Greenfield Hill was written in iambic pentameter but it had no rhyme scheme. The absence of a rhyme scheme was a clear departure from typical epic poetry in the neoclassic period.  Still, there was plenty in the poem to call it neoclassic. Dwight mentioned Virgil and Horace.[80] He extolled the value of  common sense.[81] The poem included the fable "the Lion, the Bear, and the Fox" by the ancient Phrygian sage, "Esop."[82] The references to ancient Roman and Greek poets and the great fable dispenser along with the many ideology that Dowling pointed out were strong evidence that the poem was neoclassic.

There are also a number of pieces of evidence that suggested that Greenfield Hill was a Romantic poem too. The poem was nationalistic, the point being to show that Connecticut specifically and American in general were as worthy if not more so than anywhere in Europe to have poetry written about it.[83] Dwight praised the beauty of America's forest, groves, lawns, and rivers.[84] Dwight praises the American people and their distribution of education throughout the land.[85]

Another way Timothy Dwight showed his Romanticism in Greenfield Hill was through the social causes he threw his support to. One of these causes was education. He was proud of the fact that "education opens, spreading" to the common man instead of being open just for the Aristocrat as in other countries.[86] He was ecstatic that there was a "schoolhouse in every hamlet."[87] The cause of education was extremely important to Timothy Dwight.  With evidence from his life, it was oblivious that for Dwight "spreading" education meant spreading it to women too. The academically vigorous school that he ran at Greenfield Hill was coeducational. In his school boys and girls were taught the same curriculum. He wrote that "it isÉ high time that women should be considered less as pretty, and more as rational and immortal beings." His beliefs on women's education were similar to the famous Romantic writer Mary Wollstonecraft.[88]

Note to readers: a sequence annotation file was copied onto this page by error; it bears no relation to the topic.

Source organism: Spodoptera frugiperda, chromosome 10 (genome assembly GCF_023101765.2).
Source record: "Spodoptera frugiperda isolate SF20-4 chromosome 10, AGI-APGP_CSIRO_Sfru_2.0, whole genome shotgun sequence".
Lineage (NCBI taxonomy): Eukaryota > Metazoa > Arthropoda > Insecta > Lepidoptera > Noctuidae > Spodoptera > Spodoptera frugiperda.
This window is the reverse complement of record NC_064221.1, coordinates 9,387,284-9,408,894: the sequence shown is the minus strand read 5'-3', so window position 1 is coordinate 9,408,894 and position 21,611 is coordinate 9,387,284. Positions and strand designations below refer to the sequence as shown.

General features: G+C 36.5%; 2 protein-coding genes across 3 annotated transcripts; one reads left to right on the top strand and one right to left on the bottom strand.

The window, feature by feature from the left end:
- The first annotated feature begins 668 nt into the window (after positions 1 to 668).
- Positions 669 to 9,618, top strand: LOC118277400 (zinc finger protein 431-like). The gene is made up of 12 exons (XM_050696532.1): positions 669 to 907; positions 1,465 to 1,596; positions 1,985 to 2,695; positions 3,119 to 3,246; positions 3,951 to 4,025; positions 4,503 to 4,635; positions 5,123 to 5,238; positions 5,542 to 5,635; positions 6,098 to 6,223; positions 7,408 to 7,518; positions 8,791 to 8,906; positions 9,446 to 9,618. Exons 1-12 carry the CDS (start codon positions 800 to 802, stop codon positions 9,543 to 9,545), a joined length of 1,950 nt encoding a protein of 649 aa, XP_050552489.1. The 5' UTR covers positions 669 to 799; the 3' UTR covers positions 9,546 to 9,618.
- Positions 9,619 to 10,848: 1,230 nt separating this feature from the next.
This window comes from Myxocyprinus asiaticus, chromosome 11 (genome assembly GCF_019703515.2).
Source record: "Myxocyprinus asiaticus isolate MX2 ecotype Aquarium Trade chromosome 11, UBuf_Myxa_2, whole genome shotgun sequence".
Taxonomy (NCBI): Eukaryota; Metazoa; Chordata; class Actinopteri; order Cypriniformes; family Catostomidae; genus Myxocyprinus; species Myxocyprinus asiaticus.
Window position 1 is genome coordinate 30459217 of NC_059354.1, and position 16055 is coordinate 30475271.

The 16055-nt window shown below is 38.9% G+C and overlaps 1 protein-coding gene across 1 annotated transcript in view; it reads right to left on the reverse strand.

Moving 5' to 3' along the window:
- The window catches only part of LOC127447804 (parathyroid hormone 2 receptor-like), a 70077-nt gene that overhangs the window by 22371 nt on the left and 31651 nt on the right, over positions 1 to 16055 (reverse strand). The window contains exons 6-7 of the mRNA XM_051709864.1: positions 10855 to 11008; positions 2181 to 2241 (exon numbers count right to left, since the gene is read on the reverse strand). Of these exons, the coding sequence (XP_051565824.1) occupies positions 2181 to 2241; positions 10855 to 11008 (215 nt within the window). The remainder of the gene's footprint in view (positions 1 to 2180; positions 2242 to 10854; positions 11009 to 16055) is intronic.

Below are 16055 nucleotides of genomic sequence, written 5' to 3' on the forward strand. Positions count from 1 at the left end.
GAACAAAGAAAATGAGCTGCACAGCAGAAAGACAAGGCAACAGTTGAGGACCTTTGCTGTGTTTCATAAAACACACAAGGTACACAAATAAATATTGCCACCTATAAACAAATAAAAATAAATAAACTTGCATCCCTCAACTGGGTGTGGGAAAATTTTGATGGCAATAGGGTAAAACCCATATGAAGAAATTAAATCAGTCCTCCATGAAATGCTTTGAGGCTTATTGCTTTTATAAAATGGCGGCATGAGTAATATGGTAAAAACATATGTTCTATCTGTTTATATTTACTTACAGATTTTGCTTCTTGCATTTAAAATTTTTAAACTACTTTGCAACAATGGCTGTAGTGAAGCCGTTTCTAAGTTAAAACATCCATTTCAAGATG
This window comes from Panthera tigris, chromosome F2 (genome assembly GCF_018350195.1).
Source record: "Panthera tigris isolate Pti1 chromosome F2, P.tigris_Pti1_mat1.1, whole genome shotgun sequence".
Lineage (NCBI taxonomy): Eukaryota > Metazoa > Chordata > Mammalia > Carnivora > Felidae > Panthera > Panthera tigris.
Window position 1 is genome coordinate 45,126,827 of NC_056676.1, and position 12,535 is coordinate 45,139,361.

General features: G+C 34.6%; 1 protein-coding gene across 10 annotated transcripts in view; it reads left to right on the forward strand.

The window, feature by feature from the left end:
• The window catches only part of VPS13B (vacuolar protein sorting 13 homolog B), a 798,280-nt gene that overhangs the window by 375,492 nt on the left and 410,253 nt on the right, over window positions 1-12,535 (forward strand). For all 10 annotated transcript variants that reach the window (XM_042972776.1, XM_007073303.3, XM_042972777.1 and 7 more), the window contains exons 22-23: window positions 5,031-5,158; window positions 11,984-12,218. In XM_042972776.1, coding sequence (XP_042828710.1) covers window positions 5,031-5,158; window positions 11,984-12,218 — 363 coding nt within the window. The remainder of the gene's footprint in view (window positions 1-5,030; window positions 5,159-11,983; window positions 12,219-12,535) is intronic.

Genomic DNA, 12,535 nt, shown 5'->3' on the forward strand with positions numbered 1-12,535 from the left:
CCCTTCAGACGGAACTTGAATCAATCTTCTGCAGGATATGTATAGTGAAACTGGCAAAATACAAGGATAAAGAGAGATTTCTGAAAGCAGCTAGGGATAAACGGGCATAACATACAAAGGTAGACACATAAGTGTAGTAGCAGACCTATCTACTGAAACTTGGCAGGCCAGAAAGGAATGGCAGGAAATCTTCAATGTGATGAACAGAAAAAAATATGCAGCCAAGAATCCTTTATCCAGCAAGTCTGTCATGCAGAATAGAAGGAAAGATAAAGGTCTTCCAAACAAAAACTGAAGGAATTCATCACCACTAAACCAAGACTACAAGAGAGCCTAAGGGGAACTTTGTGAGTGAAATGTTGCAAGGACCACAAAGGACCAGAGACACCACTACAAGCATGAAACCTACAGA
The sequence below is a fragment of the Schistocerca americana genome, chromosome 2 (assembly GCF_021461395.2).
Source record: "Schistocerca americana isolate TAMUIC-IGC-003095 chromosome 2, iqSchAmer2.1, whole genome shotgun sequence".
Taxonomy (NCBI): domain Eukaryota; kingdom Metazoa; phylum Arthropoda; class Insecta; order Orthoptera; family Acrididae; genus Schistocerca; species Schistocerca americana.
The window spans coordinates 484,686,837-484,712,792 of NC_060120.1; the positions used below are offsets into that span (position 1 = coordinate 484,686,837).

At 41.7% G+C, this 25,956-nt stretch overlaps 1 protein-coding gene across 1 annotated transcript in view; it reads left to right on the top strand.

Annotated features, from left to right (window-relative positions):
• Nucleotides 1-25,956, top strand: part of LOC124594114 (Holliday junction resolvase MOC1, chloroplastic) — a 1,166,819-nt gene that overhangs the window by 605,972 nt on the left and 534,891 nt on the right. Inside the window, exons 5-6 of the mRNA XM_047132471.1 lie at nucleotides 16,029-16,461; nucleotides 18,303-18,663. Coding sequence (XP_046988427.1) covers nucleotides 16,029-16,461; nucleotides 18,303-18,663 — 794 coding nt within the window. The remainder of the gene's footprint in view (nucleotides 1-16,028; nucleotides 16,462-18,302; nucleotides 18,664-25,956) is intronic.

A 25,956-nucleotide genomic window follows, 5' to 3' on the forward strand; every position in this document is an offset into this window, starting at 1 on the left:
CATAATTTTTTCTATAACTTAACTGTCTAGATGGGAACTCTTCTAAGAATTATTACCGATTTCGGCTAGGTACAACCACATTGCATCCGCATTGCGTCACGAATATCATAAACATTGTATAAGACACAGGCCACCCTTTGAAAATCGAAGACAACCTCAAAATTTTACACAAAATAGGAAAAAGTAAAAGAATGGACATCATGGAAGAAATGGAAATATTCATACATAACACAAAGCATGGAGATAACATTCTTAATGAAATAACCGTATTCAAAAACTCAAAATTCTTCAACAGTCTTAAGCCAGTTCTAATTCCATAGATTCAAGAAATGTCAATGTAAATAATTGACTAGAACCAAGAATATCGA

Another Romantic cause supported by Timothy Dwight was the abolition of  slavery. In Greenfield Hill Dwight stated that slavery caused "Liberty" to lose its soul. It caused slaves to lose intelligence. Dwight called slavery the "laurel of the infernal mind."[89] Like many other Romantic artist, Timothy Dwight used his art to condemn slavery and its effects on all of the parties involved with it.

Another aspect of Romanticism in Greenfield Hill was the exoticism in the poem. He mentioned the frozen Russian archipelago called Zembla, "silken Asia,"  "Korean gales," and the Pyramids.[90] Dwight took his readers on a brief Romantic trip to exotic locals around the world.

A second work by Timothy Dwight was The Triumph of Infidelity. Wells called this work the "preeminent" American neoclassical satire.[91] He also wrote that this poem imitated Alexander Pope's The Dunciad.  He also explained that the poem's main satiric target was Charles Chauncey and espousal of Universalism.[92] Universalist believed that everyone will eventually be saved. The Triumph of Infidelity had Satan narrate the successes he had achieved in leading men to infidelity. The last false doctrine he dwelled on was the doctrine of universal salvation. The poem than explained why universal salvation was a folly. Essentially Dwight wrote that if all men and women were to be saved in the end, regardless of behavior during their lives, why should they be obedient on earth.[93] One fascinating footnote in which Dwight rewrote the scriptures to act as the "spiritual basis for Universalism" read: